Hospitality industry crisis: EIH says there are up to Rs 6,800 crore worth of assets for sale
Hospitality industry is currently having a good time with high occupancy rates and rising room rates. Yet, a prolonged depressed market till 2016 is taking a toll on the sector. Realty developers are now putting their over-leveraged hotel projects on the block as super-profits from their residential projects have dried up.
Hospitality industry is currently having a good time with high occupancy rates and rising room rates. Image source: Reuters
By Sumit Moitra
Updated: Tue, Jul 17, 2018
Hospitality industry is currently having a good time with high occupancy rates and rising room rates. Yet, a prolonged depressed market till 2016 is taking a toll on the sector. Realty developers are now putting their over-leveraged hotel projects on the block as super-profits from their residential projects have dried up, leaving them with little cash to splurge on their failed dream projects.
"The industry has suffered from high debt and sluggish demand between 2008 and 2015 as a result of which there are up to Rs 6,800 crore worth of assets for sale today. More hotels with distressed balance-sheets are likely to join this pool with the new insolvency laws introduced in June 2016," East India Hotels (EIH) in its annual report.
East India Hotels is one of the leading hospitality group in the country that manages Oberois and Trident brand of hotels in the country, including the one at Hyderabad which is up for sale now.
Trident at Hyderabad is a classic case of what's wrong with the hospitality sector of the country.
Leading hotel brands in the country have gradually moved away from creating hotels themselves to derisk themselves and instead got into management deals with real estate developers who took up the entire risk of putting most of the capital.
"Capacity addition in the hospitality sector over the past five-six years since 2012 has been significantly high, and the interesting aspect was that most of these capacities entered the market at the same time. Those who are well capitalised, didn't put in equity thinly and didn't leverage too much will go through. While those who leveraged too much are ending up at the National Company Law Tribunal looking for sellers. We have seen such instances like Viceroy Hotels and Trident in Hyderabad to begin with," Anarock Property consultants chairman Anuj Puri told DNA Money.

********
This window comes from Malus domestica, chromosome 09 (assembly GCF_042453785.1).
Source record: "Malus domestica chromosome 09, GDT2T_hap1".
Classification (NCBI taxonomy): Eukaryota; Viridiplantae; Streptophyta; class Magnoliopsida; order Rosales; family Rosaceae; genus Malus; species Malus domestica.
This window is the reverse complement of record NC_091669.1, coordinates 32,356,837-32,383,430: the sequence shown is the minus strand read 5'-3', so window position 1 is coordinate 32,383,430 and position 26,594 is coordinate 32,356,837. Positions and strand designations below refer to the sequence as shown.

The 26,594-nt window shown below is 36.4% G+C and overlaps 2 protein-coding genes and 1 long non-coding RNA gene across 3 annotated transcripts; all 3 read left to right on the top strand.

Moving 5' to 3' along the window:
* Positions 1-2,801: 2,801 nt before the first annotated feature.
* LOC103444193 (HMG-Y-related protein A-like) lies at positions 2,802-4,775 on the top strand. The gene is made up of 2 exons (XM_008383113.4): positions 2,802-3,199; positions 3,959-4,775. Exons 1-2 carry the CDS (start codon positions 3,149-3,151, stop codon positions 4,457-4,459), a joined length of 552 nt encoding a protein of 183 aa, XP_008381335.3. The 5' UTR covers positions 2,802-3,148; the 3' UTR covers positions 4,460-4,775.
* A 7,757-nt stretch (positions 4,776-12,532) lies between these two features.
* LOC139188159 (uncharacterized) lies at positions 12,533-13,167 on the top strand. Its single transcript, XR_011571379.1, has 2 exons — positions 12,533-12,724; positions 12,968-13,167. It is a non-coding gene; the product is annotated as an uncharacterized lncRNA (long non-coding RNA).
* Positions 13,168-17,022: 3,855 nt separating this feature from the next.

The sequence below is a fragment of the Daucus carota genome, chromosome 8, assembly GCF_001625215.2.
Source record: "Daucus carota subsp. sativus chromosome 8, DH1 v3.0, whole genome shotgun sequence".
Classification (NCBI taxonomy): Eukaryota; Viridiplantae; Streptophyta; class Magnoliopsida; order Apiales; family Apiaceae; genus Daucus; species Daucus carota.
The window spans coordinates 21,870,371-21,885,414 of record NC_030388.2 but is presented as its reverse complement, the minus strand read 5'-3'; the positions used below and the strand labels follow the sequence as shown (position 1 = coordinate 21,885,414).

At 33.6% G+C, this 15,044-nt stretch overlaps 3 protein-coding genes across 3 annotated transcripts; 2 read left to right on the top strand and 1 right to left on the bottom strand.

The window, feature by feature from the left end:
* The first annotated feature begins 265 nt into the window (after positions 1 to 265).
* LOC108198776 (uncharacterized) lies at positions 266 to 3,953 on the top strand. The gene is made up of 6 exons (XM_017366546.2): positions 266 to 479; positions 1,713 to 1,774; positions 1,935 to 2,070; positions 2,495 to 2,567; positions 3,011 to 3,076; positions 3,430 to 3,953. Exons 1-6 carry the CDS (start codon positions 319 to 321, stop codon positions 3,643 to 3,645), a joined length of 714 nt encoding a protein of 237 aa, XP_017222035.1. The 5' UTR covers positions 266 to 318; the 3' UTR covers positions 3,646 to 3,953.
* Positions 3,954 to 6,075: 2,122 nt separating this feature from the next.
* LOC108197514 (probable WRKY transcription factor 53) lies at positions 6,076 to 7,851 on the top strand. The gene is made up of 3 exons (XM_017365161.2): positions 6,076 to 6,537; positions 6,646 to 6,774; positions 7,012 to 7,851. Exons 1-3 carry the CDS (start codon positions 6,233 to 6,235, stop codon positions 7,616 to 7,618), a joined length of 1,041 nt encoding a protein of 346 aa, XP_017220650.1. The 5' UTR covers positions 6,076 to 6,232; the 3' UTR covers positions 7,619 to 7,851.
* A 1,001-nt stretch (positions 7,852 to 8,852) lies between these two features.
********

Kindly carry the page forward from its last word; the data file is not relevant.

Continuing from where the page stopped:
"In is not the business of real estate developers to invest in the hospitality industry. But they were making so much money building and selling residential properties that they ended up splurging on creating hotels. With residential property sales stopped, the fund-flow dried up and the music stopped," Puri said.
The Oberois got into a deal with real estate developers LN Sharma & Associates and Basil Infrastructure Projects to set up two five star hotels, Trident and Oberoi at Madhapur Hitec City at Hyderabad.
However, due to the uncertain demand scenario, the project suffered delays and significant cost overruns, change in plans due to changing market dynamics and has now landed up in National Company Law Tribunal.
Viceroy Hotels, another Hyderabad-based company, is a listed entity that runs Hotel Marriott and the Courtyard at Lower Tank Bund Road along with chains like Minerva Coffee Shops, Bluefox Bar and Eat Street. It has also been dragged to the NCLT by its creditors.
Things might turn for the better with demand now outstripping supplies in most metro cities.
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"Looking ahead, improved hotel performance across most major cities over the past two years is expected to continue. This, coupled with diminishing new supply in the pipeline, will have a positive impact on the hospitality industry," EIH told its shareholders.
"With inventory coming down over a period of time, we see the pain getting reduced to some extent while occupancy rates have gone up," Puri said.
- The industry has suffered from high debt and sluggish demand between 2008 and 2015, EIH said
- The Oberois deal to develop two five-star hotels in Hyderabad has landed up in National Company Law Tribunal